Life Lessons with Kyah

Dealing with your first accident

Kyah Grimes, Reporter

High School is full of ups and downs, that’s a given. However, students can start to feel overwhelmed and that’s where I come in. I’m just like you, I make mistakes. Lots of them. Today, i’m here to share an experience that so many of us, highschoolers, will experience throughout adulthood. 

On January 3rd, I was driving in Floyds Knobs. I was making my way down “the hill” when I hit a turn going too fast, and the wet road from the rain a few hours before caused me to hydroplane and lose control of the wheel. I hit a car coming the opposite direction head-on, going 45 miles per hour on impact. 

My phone was dead and I was alone. I had never been driving in a serious collision and I was hysterical. 

Teen car accidents are common, hence why insurance for a teenager or new-driver is more expensive than someone who has had their license for 20 years. 

Motor-vehicle accidents are the leading cause of death among teens ages 15-20 years old, according to, and in 2016, 56% of fatal accidents were teen drivers ages 16-19. 

These statistics alone are eye-opening. It’s not that teen drivers are automatically worse drivers than their former generation. It just means less experienced drivers are more likely to wreck or be involved in a fatal car accident. And that group of “less experienced” drivers, just happens to be us. 

We can hear “stay off your phone” or “both hands on the wheel at all times,” but when it comes down to it, sometimes the accidents are pure inexperience. 

I had no idea that hydroplaning could even happen, let alone put me in a fatal crash that would have cost my life if a few details to the crash were different. The biggest thing I can say to expect if you’re ever in a collision: stay calm.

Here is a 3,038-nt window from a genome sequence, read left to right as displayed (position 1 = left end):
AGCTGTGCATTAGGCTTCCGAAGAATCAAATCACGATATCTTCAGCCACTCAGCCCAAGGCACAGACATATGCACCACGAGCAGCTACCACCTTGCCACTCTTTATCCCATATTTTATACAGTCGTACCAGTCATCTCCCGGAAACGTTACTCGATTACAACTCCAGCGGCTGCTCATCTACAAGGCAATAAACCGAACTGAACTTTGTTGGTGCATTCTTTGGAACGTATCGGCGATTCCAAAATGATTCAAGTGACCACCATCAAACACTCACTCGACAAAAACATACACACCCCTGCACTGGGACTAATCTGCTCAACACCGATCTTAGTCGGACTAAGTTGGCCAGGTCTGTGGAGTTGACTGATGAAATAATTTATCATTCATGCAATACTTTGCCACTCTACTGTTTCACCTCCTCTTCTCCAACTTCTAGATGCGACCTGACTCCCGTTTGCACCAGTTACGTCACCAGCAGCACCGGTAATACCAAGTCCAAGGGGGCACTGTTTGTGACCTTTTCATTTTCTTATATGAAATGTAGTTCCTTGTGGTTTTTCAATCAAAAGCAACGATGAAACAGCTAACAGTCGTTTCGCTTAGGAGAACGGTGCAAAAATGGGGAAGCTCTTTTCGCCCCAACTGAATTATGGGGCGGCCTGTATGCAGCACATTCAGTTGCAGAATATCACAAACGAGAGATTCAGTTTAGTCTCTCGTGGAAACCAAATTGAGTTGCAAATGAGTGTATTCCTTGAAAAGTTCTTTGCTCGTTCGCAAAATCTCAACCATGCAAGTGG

As teens, the blame is usually pointed at us, but it doesn’t always have to be that way. From my accident, I learned that staying calm and going through the simple steps to deal with a collision could help you understand that the wreck you just experienced was an accident. Just that. Accidents happen, and it is easy to let your first collision get the best of your emotions. 

The first step, make sure you and anyone else involved is okay and not hurt. That is the most important step after an accident, cars are replaceable but you are not.

Second, take pictures of everything! License plates, dents, anything that pertains to the car(s) and the accident need to be photographed for proof. 

Third, if you haven’t already, call 911. Every accident needs to be reported to and be handled by law enforcement or insurance companies can not pay for damages and/injuries. 

Exchange information and keep reminding yourself: it was an accident! 

These real-life situations can be scary to deal with and understand growing up, but you’re learning how to be an adult! It’s okay to be scared but keep your cool. The most important part of this is that you’re okay. Safe-driving y’all!